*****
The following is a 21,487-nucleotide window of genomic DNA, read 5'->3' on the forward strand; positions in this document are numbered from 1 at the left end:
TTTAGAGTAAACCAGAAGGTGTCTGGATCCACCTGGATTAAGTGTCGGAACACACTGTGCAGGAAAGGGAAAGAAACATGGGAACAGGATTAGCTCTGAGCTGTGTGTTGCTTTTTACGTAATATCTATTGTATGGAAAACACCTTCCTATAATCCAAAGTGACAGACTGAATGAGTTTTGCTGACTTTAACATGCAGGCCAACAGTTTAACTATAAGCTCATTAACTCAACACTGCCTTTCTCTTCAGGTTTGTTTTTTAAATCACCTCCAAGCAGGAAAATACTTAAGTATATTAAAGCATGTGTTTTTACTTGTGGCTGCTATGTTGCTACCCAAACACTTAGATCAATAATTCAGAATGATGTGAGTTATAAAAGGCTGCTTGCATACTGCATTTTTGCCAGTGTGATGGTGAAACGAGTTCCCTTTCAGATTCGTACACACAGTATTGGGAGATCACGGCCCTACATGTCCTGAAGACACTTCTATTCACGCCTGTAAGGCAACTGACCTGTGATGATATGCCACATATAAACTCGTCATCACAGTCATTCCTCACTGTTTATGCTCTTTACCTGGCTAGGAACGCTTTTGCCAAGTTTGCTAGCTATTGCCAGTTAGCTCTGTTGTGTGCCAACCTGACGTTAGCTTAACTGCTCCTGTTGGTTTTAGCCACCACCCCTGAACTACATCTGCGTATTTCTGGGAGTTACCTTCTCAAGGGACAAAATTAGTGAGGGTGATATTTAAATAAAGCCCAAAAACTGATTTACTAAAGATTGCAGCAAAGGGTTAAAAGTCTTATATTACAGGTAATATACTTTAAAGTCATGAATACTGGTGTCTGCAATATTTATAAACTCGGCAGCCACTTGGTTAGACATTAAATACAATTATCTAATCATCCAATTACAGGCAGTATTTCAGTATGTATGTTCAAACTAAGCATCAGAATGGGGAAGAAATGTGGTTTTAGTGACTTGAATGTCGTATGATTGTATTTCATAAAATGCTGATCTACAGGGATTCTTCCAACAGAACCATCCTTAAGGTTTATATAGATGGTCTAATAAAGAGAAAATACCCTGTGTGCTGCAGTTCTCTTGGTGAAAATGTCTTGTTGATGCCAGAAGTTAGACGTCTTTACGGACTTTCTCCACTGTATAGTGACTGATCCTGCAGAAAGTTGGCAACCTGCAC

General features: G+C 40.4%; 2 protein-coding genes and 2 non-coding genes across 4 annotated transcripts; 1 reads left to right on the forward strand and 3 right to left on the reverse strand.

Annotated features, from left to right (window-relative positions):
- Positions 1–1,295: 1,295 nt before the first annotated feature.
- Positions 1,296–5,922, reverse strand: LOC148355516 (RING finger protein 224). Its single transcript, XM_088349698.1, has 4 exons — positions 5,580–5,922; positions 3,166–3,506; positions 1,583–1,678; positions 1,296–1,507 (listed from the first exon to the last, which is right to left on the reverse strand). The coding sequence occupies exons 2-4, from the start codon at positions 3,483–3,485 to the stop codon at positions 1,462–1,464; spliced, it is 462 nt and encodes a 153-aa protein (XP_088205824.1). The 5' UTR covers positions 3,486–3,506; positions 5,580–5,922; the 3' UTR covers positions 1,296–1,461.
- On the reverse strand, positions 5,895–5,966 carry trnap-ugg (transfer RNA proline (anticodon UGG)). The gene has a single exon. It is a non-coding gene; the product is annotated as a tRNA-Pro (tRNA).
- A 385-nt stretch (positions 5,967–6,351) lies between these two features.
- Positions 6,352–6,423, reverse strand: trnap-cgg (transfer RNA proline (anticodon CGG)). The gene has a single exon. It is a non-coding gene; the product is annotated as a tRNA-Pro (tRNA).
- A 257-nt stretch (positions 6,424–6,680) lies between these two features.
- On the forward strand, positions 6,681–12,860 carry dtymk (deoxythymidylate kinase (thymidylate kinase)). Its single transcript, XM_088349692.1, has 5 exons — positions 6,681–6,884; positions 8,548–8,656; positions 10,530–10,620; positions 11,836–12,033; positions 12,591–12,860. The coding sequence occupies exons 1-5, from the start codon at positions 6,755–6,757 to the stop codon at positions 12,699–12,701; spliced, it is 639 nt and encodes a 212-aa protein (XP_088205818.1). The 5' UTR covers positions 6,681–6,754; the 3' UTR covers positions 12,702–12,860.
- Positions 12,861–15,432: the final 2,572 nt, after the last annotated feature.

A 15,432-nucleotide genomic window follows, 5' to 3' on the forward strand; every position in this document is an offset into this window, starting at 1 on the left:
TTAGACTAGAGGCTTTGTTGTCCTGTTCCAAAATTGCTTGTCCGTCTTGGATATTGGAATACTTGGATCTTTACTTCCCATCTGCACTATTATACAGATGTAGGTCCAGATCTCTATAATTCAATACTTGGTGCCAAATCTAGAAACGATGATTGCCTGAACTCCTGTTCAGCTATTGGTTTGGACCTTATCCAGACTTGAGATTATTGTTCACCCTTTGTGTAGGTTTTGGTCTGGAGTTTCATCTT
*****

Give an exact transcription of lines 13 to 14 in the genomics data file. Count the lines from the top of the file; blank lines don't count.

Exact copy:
A 15,432-nucleotide genomic window follows, 5' to 3' on the forward strand; every position in this document is an offset into this window, starting at 1 on the left:
TTAGACTAGAGGCTTTGTTGTCCTGTTCCAAAATTGCTTGTCCGTCTTGGATATTGGAATACTTGGATCTTTACTTCCCATCTGCACTATTATACAGATGTAGGTCCAGATCTCTATAATTCAATACTTGGTGCCAAATCTAGAAACGATGATTGCCTGAACTCCTGTTCAGCTATTGGTTTGGACCTTATCCAGACTTGAGATTATTGTTCACCCTTTGTGTAGGTTTTGGTCTGGAGTTTCATCTT